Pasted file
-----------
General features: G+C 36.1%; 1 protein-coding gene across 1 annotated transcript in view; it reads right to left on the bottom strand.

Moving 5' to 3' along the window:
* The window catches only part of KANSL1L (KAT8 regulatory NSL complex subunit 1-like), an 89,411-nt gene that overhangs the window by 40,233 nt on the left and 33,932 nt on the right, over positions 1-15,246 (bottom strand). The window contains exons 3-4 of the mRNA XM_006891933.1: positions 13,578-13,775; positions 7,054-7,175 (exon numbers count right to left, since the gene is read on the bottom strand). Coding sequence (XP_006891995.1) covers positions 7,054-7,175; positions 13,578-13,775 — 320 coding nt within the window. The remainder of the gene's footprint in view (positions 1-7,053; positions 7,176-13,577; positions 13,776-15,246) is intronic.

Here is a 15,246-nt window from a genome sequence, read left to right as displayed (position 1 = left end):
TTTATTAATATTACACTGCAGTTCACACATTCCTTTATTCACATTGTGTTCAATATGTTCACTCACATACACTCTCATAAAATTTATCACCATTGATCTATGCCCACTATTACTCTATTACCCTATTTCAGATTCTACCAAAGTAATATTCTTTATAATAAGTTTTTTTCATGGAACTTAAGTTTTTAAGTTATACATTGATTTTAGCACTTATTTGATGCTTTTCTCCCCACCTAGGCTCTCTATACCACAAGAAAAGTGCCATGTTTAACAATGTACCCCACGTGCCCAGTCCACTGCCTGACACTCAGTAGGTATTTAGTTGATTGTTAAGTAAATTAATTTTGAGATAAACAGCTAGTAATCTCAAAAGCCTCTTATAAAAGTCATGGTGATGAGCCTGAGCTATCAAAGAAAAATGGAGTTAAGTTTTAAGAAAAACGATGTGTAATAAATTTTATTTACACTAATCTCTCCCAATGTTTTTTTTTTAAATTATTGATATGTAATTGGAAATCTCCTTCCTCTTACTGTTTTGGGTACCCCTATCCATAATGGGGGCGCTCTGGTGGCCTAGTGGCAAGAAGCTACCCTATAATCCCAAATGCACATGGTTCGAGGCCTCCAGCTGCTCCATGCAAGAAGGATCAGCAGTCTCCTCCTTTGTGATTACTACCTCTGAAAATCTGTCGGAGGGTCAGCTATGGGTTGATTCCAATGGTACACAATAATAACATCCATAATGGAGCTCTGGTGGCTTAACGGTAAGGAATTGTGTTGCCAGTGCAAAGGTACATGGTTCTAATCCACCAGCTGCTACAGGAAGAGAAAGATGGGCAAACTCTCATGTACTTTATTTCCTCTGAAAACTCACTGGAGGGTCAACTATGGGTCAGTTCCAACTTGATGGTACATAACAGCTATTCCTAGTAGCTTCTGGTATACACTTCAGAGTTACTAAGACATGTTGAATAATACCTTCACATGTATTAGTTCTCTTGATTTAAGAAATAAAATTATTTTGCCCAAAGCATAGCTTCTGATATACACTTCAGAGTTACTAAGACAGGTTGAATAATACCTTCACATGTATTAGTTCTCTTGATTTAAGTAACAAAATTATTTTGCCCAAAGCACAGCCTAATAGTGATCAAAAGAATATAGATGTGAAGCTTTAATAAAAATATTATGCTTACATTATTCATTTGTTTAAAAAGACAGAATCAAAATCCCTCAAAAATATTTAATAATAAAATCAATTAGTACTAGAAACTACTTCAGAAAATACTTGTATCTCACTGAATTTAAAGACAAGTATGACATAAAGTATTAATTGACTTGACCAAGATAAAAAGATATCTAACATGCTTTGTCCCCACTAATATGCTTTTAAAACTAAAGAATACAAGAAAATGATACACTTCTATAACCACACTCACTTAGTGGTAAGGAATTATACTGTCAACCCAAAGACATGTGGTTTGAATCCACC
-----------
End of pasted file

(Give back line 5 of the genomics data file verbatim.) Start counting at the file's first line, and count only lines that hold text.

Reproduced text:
TTTATTAATATTACACTGCAGTTCACACATTCCTTTATTCACATTGTGTTCAATATGTTCACTCACATACACTCTCATAAAATTTATCACCATTGATCTATGCCCACTATTACTCTATTACCCTATTTCAGATTCTACCAAAGTAATATTCTTTATAATAAGTTTTTTTCATGGAACTTAAGTTTTTAAGTTATACATTGATTTTAGCACTTATTTGATGCTTTTCTCCCCACCTAGGCTCTCTATACCACAAGAAAAGTGCCATGTTTAACAATGTACCCCACGTGCCCAGTCCACTGCCTGACACTCAGTAGGTATTTAGTTGATTGTTAAGTAAATTAATTTTGAGATAAACAGCTAGTAATCTCAAAAGCCTCTTATAAAAGTCATGGTGATGAGCCTGAGCTATCAAAGAAAAATGGAGTTAAGTTTTAAGAAAAACGATGTGTAATAAATTTTATTTACACTAATCTCTCCCAATGTTTTTTTTTTAAATTATTGATATGTAATTGGAAATCTCCTTCCTCTTACTGTTTTGGGTACCCCTATCCATAATGGGGGCGCTCTGGTGGCCTAGTGGCAAGAAGCTACCCTATAATCCCAAATGCACATGGTTCGAGGCCTCCAGCTGCTCCATGCAAGAAGGATCAGCAGTCTCCTCCTTTGTGATTACTACCTCTGAAAATCTGTCGGAGGGTCAGCTATGGGTTGATTCCAATGGTACACAATAATAACATCCATAATGGAGCTCTGGTGGCTTAACGGTAAGGAATTGTGTTGCCAGTGCAAAGGTACATGGTTCTAATCCACCAGCTGCTACAGGAAGAGAAAGATGGGCAAACTCTCATGTACTTTATTTCCTCTGAAAACTCACTGGAGGGTCAACTATGGGTCAGTTCCAACTTGATGGTACATAACAGCTATTCCTAGTAGCTTCTGGTATACACTTCAGAGTTACTAAGACATGTTGAATAATACCTTCACATGTATTAGTTCTCTTGATTTAAGAAATAAAATTATTTTGCCCAAAGCATAGCTTCTGATATACACTTCAGAGTTACTAAGACAGGTTGAATAATACCTTCACATGTATTAGTTCTCTTGATTTAAGTAACAAAATTATTTTGCCCAAAGCACAGCCTAATAGTGATCAAAAGAATATAGATGTGAAGCTTTAATAAAAATATTATGCTTACATTATTCATTTGTTTAAAAAGACAGAATCAAAATCCCTCAAAAATATTTAATAATAAAATCAATTAGTACTAGAAACTACTTCAGAAAATACTTGTATCTCACTGAATTTAAAGACAAGTATGACATAAAGTATTAATTGACTTGACCAAGATAAAAAGATATCTAACATGCTTTGTCCCCACTAATATGCTTTTAAAACTAAAGAATACAAGAAAATGATACACTTCTATAACCACACTCACTTAGTGGTAAGGAATTATACTGTCAACCCAAAGACATGTGGTTTGAATCCACC